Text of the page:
No, I do not agree with that statement. In almost anything we do, there is room for improvement. Even though the unemployment rate is at a historic low, there are still millions of people not working and a plethora of low paying jobs that keep low-income individuals working two jobs or welfare dependent. As we celebrate this job market, we should also focus on areas of growth, i.e., training, development, and higher education that would yield higher wages and allow more people to maintain a comfortable lifestyle rather than consistently living from paycheck to paycheck.

Dorcas L. Wilcox, CEO of Miami Bridge Youth & Family Services

==

Whether the job market is “as good as it gets” depends on who is considered. There are numerous ZIP codes within South Florida with unemployment rates far above the regional averages, and I would suggest that the economy is not “as good as it gets” for many residents of these ZIP codes. I would further suggest that there are employers in numerous industries (aviation for example) who struggle to find the talent to satisfy their industry demand, and thus they can clearly see that they have further upside and the economy is not “as good as it gets” for them, either. Accordingly, Broward College continues to aggressively strive to ensure that those seeking workforce opportunities have the skills to seize the opportunities that are available in high-demand industries.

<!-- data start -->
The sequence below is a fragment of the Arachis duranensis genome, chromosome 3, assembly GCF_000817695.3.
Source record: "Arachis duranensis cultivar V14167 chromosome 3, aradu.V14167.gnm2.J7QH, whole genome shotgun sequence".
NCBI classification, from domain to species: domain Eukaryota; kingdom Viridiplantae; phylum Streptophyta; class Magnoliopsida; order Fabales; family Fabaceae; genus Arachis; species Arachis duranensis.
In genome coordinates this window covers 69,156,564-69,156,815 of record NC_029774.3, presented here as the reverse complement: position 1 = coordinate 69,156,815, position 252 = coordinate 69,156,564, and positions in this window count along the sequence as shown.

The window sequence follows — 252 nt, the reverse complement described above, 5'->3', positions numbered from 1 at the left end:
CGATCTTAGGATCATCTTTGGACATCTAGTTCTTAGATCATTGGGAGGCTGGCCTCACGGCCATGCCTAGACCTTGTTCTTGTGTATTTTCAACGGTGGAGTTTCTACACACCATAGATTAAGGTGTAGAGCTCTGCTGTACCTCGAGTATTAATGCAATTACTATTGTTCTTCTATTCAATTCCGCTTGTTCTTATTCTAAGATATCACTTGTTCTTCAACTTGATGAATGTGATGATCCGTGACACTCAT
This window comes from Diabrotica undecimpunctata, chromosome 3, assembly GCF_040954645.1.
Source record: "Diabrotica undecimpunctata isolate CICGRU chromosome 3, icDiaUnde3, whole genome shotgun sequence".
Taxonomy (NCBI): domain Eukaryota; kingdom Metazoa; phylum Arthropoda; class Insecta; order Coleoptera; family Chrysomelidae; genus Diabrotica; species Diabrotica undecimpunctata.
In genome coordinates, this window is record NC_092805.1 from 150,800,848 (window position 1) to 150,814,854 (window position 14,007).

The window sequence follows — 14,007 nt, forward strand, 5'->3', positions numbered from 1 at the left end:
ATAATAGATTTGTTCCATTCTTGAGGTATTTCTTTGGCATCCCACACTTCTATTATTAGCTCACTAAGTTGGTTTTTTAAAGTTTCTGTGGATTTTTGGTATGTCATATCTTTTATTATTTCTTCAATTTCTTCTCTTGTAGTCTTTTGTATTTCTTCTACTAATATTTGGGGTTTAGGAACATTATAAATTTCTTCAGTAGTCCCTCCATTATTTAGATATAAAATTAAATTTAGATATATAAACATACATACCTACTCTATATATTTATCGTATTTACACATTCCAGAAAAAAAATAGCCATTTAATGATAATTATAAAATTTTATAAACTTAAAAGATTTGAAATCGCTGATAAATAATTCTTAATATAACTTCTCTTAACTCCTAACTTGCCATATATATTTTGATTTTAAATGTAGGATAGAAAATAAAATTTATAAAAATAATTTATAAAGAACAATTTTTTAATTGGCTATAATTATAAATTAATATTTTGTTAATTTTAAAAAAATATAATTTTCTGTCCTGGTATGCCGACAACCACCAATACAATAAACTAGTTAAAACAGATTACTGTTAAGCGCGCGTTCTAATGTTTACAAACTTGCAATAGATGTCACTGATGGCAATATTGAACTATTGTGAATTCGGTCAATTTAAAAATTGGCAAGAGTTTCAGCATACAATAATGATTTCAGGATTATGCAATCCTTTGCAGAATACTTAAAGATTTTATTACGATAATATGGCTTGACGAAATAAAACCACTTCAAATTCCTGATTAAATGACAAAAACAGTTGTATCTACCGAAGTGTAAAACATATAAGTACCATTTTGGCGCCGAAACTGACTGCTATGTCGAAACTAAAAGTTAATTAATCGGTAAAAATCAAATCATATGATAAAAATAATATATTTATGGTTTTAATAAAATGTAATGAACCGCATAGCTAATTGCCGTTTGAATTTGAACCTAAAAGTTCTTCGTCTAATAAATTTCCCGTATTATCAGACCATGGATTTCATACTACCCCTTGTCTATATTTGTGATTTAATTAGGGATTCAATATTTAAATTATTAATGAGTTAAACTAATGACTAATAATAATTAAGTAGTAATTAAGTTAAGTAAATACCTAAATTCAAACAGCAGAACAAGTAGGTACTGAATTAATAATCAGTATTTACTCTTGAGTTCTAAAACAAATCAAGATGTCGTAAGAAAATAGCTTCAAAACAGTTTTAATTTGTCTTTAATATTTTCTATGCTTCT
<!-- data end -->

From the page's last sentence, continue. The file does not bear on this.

Gregory Adam Haile, president of Broward College

==

Thankfully, we have enjoyed one of the longest economic recovery and boom cycles in history — and it is continuing, with South Florida leading the way. There are no guarantees, and no one knows when this cycle will end. There really have been no significant signs of a slowdown, and the job market continues to expand. Despite that, there is a lot of talk about a slowdown and my concern is that we may talk ourselves into one, even if the fundamentals remain solid.